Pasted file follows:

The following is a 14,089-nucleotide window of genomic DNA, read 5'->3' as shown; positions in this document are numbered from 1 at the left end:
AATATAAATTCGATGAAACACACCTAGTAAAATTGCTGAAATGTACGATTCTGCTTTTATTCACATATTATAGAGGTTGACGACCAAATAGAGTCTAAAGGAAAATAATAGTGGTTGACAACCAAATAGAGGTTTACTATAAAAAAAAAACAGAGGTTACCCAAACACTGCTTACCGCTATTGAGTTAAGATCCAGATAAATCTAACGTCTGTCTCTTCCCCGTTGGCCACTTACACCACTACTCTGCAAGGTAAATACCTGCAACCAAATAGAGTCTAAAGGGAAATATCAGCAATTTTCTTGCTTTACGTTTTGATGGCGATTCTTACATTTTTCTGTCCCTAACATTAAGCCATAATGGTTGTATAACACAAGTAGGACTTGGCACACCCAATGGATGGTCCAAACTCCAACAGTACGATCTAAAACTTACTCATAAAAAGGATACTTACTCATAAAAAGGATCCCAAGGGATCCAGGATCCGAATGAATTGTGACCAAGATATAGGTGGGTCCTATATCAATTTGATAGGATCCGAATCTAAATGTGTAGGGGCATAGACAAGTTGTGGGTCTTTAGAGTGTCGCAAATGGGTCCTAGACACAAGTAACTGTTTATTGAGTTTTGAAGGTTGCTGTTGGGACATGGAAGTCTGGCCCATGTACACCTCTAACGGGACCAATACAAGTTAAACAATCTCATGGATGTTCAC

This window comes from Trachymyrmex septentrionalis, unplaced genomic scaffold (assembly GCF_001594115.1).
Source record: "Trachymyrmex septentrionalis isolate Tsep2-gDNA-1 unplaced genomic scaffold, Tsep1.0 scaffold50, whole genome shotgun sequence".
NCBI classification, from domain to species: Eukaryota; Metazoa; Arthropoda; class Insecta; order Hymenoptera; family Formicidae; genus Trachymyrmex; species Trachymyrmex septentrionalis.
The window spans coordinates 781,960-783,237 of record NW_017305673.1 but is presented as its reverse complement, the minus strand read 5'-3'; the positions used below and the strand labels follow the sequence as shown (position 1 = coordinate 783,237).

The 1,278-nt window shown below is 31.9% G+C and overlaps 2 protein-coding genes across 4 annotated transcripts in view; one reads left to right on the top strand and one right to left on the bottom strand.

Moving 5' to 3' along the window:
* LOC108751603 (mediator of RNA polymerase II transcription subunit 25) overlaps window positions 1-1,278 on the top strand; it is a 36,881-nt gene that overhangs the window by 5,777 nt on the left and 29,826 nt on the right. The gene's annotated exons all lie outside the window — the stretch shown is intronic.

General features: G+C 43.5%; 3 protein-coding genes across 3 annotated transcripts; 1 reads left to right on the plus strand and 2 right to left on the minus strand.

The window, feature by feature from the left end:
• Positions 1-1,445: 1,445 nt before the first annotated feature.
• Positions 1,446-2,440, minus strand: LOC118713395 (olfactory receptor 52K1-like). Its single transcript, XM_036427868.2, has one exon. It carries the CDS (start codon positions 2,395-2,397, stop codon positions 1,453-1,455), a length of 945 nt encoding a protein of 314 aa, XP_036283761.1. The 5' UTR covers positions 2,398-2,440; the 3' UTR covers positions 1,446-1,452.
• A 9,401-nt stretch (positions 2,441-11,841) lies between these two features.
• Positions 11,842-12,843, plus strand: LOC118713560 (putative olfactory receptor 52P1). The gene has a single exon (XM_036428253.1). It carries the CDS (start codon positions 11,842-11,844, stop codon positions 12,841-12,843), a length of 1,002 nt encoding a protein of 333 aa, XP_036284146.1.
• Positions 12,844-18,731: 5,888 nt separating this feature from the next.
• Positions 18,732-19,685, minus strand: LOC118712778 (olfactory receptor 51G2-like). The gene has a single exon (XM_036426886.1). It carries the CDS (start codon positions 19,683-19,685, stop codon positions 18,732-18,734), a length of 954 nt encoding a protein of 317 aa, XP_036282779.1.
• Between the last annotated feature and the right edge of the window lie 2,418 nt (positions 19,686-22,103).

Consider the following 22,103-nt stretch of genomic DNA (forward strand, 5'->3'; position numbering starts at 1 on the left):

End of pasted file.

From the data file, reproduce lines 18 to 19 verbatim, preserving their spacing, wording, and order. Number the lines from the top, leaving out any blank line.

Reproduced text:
• Between the last annotated feature and the right edge of the window lie 2,418 nt (positions 19,686-22,103).

Consider the following 22,103-nt stretch of genomic DNA (forward strand, 5'->3'; position numbering starts at 1 on the left):